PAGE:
August 16, 2017: Nature Communications
https://www.readbyqxmd.com/read/28813617/environmental-stress-affects-the-formation-of-staphylococcus-aureus-persisters-tolerant-to-antibiotics
#7
Lucie Kubistova, Lukas Dvoracek, Jan Tkadlec, Oto Melter, Irena Licha
The ability to form persisters has been observed in many microorganisms, including Staphylococcus aureus, mainly in the context of chronic infections and the pathogenicity of these microbes. In our research, we have demonstrated that salt or oxidative stress could play a role in the formation of S. aureus persisters outside the host's intracellular interface. We pre-exposed planktonic growing bacterial culture to an oxidative or salt stress and monitored the dynamics of persister formation after ciprofloxacin and gentamicin treatment...
August 16, 2017: Microbial Drug Resistance: MDR: Mechanisms, Epidemiology, and Disease
https://www.readbyqxmd.com/read/28812570/independent-evolution-of-shape-and-motility-allows-evolutionary-flexibility-in-firmicutes-bacteria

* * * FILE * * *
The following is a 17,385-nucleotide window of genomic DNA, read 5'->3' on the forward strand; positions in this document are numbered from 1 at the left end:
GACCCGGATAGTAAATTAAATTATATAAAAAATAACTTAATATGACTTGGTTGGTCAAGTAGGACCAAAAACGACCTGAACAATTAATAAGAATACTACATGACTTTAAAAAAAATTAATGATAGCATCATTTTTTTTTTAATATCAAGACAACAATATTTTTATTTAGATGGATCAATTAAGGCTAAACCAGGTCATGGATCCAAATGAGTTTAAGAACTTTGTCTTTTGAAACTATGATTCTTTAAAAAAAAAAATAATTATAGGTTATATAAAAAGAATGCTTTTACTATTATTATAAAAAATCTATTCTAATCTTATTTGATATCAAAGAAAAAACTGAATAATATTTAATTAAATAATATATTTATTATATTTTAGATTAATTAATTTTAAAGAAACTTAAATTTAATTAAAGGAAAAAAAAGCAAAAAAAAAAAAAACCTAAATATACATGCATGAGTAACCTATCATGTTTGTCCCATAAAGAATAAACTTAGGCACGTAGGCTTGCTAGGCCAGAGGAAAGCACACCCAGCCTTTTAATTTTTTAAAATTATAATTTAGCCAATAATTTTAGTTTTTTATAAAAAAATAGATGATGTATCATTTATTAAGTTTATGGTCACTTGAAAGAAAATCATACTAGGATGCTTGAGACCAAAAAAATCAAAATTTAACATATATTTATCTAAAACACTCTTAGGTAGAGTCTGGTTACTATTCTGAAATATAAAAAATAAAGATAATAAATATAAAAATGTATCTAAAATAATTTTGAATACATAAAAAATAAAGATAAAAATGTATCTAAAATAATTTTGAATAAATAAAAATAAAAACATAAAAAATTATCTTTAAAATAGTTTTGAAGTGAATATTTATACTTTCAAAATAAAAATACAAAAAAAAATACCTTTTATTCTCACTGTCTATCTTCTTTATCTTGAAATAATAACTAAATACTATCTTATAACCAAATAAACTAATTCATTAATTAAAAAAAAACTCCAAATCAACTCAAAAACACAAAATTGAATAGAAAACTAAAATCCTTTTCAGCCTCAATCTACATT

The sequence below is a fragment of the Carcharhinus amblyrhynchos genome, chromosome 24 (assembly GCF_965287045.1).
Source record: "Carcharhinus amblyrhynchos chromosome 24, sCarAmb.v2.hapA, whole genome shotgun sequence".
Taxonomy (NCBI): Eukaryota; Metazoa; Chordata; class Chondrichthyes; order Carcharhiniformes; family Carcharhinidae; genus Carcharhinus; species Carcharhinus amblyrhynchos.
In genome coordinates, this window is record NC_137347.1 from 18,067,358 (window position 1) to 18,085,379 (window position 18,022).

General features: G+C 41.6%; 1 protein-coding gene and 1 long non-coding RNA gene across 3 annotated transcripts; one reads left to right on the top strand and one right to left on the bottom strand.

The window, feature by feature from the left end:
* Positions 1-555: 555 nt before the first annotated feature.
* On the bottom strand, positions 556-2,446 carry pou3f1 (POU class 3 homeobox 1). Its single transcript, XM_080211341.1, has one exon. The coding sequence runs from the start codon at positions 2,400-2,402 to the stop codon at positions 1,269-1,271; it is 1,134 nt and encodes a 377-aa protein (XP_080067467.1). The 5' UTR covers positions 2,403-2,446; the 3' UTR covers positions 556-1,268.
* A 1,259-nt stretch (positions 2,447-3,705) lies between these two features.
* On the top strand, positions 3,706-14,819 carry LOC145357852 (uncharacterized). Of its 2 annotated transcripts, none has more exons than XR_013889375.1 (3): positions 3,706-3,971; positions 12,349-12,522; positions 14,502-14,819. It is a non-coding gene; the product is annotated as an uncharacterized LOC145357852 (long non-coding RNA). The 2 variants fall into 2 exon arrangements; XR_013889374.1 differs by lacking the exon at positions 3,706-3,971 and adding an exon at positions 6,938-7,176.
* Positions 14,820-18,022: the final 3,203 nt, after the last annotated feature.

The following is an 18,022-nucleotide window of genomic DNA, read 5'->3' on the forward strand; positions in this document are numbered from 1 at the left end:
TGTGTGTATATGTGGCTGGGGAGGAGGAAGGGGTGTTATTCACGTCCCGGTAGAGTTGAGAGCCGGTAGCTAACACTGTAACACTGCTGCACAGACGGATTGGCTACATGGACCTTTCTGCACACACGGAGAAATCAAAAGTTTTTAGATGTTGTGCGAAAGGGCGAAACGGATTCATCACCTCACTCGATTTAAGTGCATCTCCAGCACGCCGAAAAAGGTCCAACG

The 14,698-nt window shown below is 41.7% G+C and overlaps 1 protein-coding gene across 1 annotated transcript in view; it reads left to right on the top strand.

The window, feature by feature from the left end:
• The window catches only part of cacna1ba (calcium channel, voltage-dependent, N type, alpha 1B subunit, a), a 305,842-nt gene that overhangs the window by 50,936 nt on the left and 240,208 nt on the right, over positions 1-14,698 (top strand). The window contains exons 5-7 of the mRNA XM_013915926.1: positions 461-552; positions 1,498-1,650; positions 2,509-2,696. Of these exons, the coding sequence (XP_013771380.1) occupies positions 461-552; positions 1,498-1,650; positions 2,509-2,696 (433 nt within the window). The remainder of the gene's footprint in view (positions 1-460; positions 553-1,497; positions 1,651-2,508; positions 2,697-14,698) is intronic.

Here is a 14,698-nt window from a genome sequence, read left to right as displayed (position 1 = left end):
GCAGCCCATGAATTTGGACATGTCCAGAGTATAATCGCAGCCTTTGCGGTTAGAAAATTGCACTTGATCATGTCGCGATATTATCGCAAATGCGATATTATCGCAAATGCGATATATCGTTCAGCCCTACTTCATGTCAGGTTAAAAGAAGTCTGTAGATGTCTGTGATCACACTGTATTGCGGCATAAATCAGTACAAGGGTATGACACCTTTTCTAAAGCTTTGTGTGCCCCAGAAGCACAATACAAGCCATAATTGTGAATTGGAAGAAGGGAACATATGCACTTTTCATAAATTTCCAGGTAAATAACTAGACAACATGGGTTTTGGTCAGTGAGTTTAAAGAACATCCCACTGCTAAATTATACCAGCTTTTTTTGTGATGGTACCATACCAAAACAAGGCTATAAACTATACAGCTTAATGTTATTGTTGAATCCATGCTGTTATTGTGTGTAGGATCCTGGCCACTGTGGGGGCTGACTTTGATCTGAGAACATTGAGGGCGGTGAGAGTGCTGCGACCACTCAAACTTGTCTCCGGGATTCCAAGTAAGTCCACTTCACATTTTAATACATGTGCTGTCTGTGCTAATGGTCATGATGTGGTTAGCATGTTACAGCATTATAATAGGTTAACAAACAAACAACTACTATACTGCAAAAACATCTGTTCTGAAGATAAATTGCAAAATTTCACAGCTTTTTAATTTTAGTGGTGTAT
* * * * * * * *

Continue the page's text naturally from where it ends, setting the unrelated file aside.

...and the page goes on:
#8
Fouad El Baidouri, Chris Venditti, Stuart Humphries
Functional morphological adaptation is an implicit assumption across many ecological studies. However, despite a few pioneering attempts to link bacterial form and function, functional morphology is largely unstudied in prokaryotes. One intriguing candidate for analysis is bacterial shape, as multiple lines of theory indicate that cell shape and motility should be strongly correlated. Here we present a large-scale use of modern phylogenetic comparative methods to explore this relationship across 325 species of the phylum Firmicutes...
November 21, 2016: Nature ecology & evolution
https://www.readbyqxmd.com/read/28811754/comparative-genome-analysis-of-rathayibacter-tritici-ncppb-1953-with-rathayibacter-toxicus-strains-can-facilitate-studies-on-mechanisms-of-nematode-association-and-host-infection
#9
Jungwook Park, Pyeong An Lee, Hyun-Hee Lee, Kihyuck Choi, Seon-Woo Lee, Young-Su Seo
Rathayibacter tritici, which is a Gram positive, plant pathogenic, non-motile, and rod-shaped bacterium, causes spike blight in wheat and barley. For successful pathogenesis, R. tritici is associated with Anguina tritici, a nematode, which produces seed galls (ear cockles) in certain plant varieties and facilitates spread of infection. Despite significant efforts, little research is available on the mechanism of disease or bacteria-nematode association of this bacterium due to lack of genomic information. Here, we report the first complete genome sequence of R...